US4465612Mar 29, 1983Aug 14, 1984Henkel Kommanditgesellschaft Auf AktienProcess for cleaning and maintaining the interior surfaces of a mechanical dishwasher
US4545917Feb 9, 1984Oct 8, 1985Creative Products Resource Associates Ltd.Automatic dishwasher product in solid form
US4578207Dec 14, 1983Mar 25, 1986Henkel Kommanditgesellschaft Auf AktienTwo component cleaner and disinfectant tablet
US4683072Nov 12, 1985Jul 28, 1987Henkel Kommanditgesellschaft Auf AktienTwo-component cleaner and disinfectant tablet
US4828749Nov 17, 1986May 9, 1989Henkel Kommanditgesellschaft Auf AktienMultilayer detergent tablets for dishwashing machines
US4839078Nov 17, 1986Jun 13, 1989Henkel Kommanditgesellschaft Auf AktienDetergent tablets of uniform composition for dishwashing machines
US4897212Nov 21, 1988Jan 30, 1990Henkel Kommanditgesellschaft Auf AktienDetergent tablets for dishwashing machines
US5089270May 15, 1990Feb 18, 1992L. Perrigo CompanyCapsule-shaped tablet
US5133892Oct 17, 1990Jul 28, 1992Lever Brothers Company, Division Of Conopco, Inc.Machine dishwashing detergent tablets
US5240632Aug 19, 1992Aug 31, 1993Amway CorporationMachine dishwasher water spot control composition
US5318713Jun 8, 1992Jun 7, 1994Binter Randolph KSolid detergent composition with multi-chambered container
US5360567 *May 10, 1993Nov 1, 1994Lever Brothers Company, Division Of Conopco, Inc.Detergent compositions
US5453216Apr 28, 1994Sep 26, 1995Creative Products Resource, Inc.Delayed-release encapsulated warewashing composition and process of use
US5486304Oct 13, 1994Jan 23, 1996Warner-Lambert CompanyFragrant denture cleanser composition
US5490949Mar 7, 1995Feb 13, 1996Monsanto CompanyBlock detergent containing nitrilotriacetic acid
US5492629Oct 12, 1993Feb 20, 1996H.E.R.C. Products IncorporatedMethod of cleaning scale and stains in water systems and related equipment
US5518646Mar 28, 1994May 21, 1996Lever Industrial Company, Division Of Indopco, Inc.Solid detergent briquettes
US5650017Jun 29, 1995Jul 22, 1997Lever Brothers Company, Division Of Conopco, Inc.Washing process and composition
US5670467Apr 19, 1995Sep 23, 1997Fleisher; HowardStratified solid cast detergent compositions
US5783540Dec 23, 1996Jul 21, 1998Lever Brothers Company, Division Of Conopco, Inc.Machine dishwashing tablets delivering a rinse aid benefit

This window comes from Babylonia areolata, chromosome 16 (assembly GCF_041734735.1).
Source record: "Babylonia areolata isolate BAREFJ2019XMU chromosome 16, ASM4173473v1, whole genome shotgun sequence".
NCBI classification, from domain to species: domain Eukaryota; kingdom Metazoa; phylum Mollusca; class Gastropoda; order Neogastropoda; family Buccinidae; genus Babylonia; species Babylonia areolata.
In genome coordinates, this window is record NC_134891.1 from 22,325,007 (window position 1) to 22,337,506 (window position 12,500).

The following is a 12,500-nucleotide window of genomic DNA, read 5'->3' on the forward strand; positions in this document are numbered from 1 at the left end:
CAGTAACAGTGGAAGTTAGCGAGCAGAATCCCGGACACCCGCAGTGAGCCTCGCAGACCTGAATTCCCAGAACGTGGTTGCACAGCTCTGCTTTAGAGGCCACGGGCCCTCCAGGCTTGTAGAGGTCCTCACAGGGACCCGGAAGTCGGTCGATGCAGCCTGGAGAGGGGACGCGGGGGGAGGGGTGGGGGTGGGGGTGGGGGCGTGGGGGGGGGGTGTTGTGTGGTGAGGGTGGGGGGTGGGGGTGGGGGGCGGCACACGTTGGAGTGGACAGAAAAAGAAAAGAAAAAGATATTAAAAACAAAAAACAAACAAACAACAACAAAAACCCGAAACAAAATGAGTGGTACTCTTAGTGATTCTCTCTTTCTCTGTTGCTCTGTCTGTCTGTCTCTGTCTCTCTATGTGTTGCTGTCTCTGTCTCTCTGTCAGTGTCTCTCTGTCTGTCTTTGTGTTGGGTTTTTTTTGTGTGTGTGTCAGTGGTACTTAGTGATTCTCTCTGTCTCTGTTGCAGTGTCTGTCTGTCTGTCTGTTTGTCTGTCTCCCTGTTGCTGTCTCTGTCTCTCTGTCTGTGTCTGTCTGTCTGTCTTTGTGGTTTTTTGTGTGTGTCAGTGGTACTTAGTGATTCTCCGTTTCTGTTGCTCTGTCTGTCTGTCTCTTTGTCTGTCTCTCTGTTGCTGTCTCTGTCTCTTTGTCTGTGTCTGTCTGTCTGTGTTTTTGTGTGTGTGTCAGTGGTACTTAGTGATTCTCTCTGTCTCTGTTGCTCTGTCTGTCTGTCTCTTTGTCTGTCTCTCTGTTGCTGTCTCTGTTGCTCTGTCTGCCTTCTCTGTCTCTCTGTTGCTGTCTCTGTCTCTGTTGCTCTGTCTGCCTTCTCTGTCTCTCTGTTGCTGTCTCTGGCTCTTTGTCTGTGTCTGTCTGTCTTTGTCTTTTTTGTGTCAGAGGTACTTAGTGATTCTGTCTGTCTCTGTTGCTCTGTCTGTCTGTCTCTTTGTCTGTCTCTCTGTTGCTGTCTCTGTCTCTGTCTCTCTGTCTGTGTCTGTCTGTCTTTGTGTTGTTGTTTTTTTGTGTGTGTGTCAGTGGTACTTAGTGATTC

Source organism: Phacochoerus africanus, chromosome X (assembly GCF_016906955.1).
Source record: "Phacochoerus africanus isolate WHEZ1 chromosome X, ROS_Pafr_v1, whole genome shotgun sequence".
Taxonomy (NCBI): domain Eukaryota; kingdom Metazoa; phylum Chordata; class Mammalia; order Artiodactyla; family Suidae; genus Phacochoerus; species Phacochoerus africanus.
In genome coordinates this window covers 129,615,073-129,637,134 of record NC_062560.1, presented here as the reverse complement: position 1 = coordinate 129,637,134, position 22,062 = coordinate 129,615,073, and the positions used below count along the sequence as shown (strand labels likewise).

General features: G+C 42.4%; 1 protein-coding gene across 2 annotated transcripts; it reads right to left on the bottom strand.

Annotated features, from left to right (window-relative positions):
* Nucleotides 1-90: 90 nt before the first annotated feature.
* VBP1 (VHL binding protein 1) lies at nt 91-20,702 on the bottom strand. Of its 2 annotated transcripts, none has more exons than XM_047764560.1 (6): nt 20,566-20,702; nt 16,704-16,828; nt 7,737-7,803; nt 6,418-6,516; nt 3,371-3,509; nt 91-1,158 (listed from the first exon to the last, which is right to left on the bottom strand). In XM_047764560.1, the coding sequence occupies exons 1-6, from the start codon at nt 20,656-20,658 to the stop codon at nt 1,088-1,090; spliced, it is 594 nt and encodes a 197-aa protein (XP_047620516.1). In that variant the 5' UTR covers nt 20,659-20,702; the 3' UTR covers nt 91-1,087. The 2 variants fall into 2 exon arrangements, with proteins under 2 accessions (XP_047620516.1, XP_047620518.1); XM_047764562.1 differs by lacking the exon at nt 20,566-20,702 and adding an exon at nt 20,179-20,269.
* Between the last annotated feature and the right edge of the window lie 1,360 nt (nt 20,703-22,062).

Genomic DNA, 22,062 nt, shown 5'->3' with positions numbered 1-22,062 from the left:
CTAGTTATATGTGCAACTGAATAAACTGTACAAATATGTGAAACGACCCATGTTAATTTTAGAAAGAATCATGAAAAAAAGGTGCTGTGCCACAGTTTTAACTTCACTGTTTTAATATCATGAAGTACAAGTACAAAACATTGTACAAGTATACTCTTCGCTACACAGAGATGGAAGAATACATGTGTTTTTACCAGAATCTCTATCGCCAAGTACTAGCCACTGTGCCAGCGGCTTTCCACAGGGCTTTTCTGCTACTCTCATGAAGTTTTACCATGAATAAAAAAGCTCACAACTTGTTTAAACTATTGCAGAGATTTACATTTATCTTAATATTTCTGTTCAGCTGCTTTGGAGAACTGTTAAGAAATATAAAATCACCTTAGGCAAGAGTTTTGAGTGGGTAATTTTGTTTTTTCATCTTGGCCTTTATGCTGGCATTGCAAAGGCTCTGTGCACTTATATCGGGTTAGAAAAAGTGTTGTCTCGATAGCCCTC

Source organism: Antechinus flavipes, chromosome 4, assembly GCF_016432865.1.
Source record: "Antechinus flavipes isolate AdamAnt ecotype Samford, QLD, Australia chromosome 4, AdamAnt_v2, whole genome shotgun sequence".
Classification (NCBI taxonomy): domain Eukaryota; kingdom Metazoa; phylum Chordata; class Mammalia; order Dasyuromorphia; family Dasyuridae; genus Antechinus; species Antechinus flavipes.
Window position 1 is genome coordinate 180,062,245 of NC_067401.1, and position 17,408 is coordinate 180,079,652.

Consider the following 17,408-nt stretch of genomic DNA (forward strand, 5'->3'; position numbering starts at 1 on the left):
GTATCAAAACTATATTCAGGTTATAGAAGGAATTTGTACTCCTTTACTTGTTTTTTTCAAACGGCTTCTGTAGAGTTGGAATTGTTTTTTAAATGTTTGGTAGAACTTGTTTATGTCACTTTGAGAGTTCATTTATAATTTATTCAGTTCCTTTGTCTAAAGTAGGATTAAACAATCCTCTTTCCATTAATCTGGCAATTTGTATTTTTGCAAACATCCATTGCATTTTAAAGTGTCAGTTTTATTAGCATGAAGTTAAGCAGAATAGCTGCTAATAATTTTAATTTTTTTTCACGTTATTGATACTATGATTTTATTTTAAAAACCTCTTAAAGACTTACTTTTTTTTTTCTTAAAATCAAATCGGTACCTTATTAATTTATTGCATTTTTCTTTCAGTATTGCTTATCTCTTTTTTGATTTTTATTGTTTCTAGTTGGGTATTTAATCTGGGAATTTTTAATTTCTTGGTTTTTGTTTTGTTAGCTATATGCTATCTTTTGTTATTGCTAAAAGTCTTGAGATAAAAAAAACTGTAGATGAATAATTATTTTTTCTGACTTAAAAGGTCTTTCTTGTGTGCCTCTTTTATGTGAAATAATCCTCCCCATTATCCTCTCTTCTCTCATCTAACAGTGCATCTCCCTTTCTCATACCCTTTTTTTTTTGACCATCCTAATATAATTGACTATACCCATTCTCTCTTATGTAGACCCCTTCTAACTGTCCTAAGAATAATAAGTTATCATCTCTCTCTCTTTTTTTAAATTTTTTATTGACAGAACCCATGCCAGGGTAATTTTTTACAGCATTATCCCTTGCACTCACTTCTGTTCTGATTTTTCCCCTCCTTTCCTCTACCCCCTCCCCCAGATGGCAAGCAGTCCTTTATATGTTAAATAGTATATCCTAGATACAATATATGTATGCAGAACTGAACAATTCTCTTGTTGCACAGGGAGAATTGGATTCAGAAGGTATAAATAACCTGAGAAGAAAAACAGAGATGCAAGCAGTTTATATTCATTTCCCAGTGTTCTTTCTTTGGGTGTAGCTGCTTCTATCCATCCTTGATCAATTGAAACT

US5783545Dec 14, 1994Jul 21, 1998Henkel Kommanditgesellschaft Auf AktienEnzyme preparation containing a silver corrosion inhibitor
US5972868Jul 13, 1998Oct 26, 1999The Dow Chemical CompanyMethod for controlling alkaline earth and transition metal scaling with 2-hydroxyethyl iminodiacetic acid
US6194368Jul 15, 1996Feb 27, 2001Joh A. Benckiser, GmbhDishwasher product in tablet form
US6271190 *Jun 8, 2000Aug 7, 2001Unilever Home & Personal Care Usa, Division Of Conopco, Inc.Cleaning compositions
US6380141 *Jun 6, 2000Apr 30, 2002Unilever Home & Personal Care Usa Division Of Conopco, Inc.Water-softening and detergent compositions
US6551982 *Jul 9, 1999Apr 22, 2003Procter & Gamble CompanyDetergent tablet
US20020068688 *Oct 17, 2001Jun 6, 2002Unilever Home & Personal Care Usa, Division Of Conopco, Inc.Cleaning compositions
US20020082186Jul 31, 1998Jun 27, 2002Smith David JohnDetergent tablet
US20030032568 *Feb 20, 2001Feb 13, 2003Binder Christopher JamesDetergent tablet
WO2001062886A1 *Feb 20, 2001Aug 30, 2001The Procter & Gamble CompanyDetergent tablet
Non-Patent Citations
Reference
1"Dishwasher Magic Plus", Product Disherwasher Magic, LLC 2002 [online] [retrieved on Feb. 4, 2002] Retrieved from Disgwasher Magi website using Internet <URL:http://dishwashermagic.com/dishwasher/product.htm>.
Referenced by
Citing PatentFiling datePublication dateApplicantTitle
US20060111267 *Nov 2, 2005May 25, 2006Clifton Mark VMethod of cleaning containers for recycling
US20080069986 *Nov 19, 2007Mar 20, 2008Johnsondiversey, Inc.Method of cleaning containers for recycling
Classifications
U.S. Classification510/194, 510/229, 510/223, 510/445, 510/506, 510/446, 134/42, 510/234, 510/220, 510/224
International ClassificationC11D17/00, C11D7/32, C11D3/20, C11D3/33, C11D7/26, C11D11/00, C11D3/37, C11D1/72
Cooperative ClassificationC11D3/2086, C11D17/0065, C11D3/33, C11D7/265, C11D3/3707, C11D17/0073, C11D1/72, C11D7/3245, C11D11/0041, C11D3/3776
European ClassificationC11D3/33, C11D11/00B2D6, C11D7/32E, C11D1/72, C11D3/20E5, C11D17/00H8, C11D17/00H8T, C11D3/37C8H, C11D3/37B2, C11D7/26E
Legal Events
DateCodeEventDescription
Dec 13, 2007FPAYFee payment
Year of fee payment: 4
Jan 30, 2012REMIMaintenance fee reminder mailed
May 15, 2012SULPSurcharge for late payment
Year of fee payment: 7
May 15, 2012FPAYFee payment
Year of fee payment: 8
Jan 22, 2016REMIMaintenance fee reminder mailed
Jun 15, 2016LAPSLapse for failure to pay maintenance fees
Aug 2, 2016FPExpired due to failure to pay maintenance fee
Effective date: 20160615